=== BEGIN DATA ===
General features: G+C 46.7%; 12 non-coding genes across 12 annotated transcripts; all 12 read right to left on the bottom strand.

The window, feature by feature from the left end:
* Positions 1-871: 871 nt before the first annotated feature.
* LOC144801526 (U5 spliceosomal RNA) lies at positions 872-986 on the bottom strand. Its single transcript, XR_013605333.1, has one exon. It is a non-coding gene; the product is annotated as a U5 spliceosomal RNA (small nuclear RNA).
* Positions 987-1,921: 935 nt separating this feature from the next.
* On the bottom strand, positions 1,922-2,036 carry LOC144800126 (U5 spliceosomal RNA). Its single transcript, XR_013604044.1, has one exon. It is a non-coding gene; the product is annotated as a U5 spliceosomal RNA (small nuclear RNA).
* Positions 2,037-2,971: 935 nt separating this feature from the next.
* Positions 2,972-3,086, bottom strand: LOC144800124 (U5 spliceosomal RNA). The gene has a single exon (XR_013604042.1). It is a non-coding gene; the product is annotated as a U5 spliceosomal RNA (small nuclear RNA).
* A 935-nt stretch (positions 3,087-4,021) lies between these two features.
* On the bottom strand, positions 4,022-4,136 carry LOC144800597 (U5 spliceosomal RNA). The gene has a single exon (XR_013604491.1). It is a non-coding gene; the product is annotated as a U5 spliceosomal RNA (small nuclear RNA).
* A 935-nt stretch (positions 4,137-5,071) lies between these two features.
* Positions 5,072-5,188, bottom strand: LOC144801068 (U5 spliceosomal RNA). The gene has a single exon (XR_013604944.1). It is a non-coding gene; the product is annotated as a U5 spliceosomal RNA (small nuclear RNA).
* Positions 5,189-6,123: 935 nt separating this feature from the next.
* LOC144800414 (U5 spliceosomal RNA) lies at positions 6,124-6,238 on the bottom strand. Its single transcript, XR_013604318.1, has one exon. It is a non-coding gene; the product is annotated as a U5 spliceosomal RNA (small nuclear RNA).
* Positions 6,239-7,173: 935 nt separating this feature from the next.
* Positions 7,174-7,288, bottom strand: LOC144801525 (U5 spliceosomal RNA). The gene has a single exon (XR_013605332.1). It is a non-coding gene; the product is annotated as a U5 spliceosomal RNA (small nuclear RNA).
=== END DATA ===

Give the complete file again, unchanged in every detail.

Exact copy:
General features: G+C 46.7%; 12 non-coding genes across 12 annotated transcripts; all 12 read right to left on the bottom strand.

The window, feature by feature from the left end:
* Positions 1-871: 871 nt before the first annotated feature.
* LOC144801526 (U5 spliceosomal RNA) lies at positions 872-986 on the bottom strand. Its single transcript, XR_013605333.1, has one exon. It is a non-coding gene; the product is annotated as a U5 spliceosomal RNA (small nuclear RNA).
* Positions 987-1,921: 935 nt separating this feature from the next.
* On the bottom strand, positions 1,922-2,036 carry LOC144800126 (U5 spliceosomal RNA). Its single transcript, XR_013604044.1, has one exon. It is a non-coding gene; the product is annotated as a U5 spliceosomal RNA (small nuclear RNA).
* Positions 2,037-2,971: 935 nt separating this feature from the next.
* Positions 2,972-3,086, bottom strand: LOC144800124 (U5 spliceosomal RNA). The gene has a single exon (XR_013604042.1). It is a non-coding gene; the product is annotated as a U5 spliceosomal RNA (small nuclear RNA).
* A 935-nt stretch (positions 3,087-4,021) lies between these two features.
* On the bottom strand, positions 4,022-4,136 carry LOC144800597 (U5 spliceosomal RNA). The gene has a single exon (XR_013604491.1). It is a non-coding gene; the product is annotated as a U5 spliceosomal RNA (small nuclear RNA).
* A 935-nt stretch (positions 4,137-5,071) lies between these two features.
* Positions 5,072-5,188, bottom strand: LOC144801068 (U5 spliceosomal RNA). The gene has a single exon (XR_013604944.1). It is a non-coding gene; the product is annotated as a U5 spliceosomal RNA (small nuclear RNA).
* Positions 5,189-6,123: 935 nt separating this feature from the next.
* LOC144800414 (U5 spliceosomal RNA) lies at positions 6,124-6,238 on the bottom strand. Its single transcript, XR_013604318.1, has one exon. It is a non-coding gene; the product is annotated as a U5 spliceosomal RNA (small nuclear RNA).
* Positions 6,239-7,173: 935 nt separating this feature from the next.
* Positions 7,174-7,288, bottom strand: LOC144801525 (U5 spliceosomal RNA). The gene has a single exon (XR_013605332.1). It is a non-coding gene; the product is annotated as a U5 spliceosomal RNA (small nuclear RNA).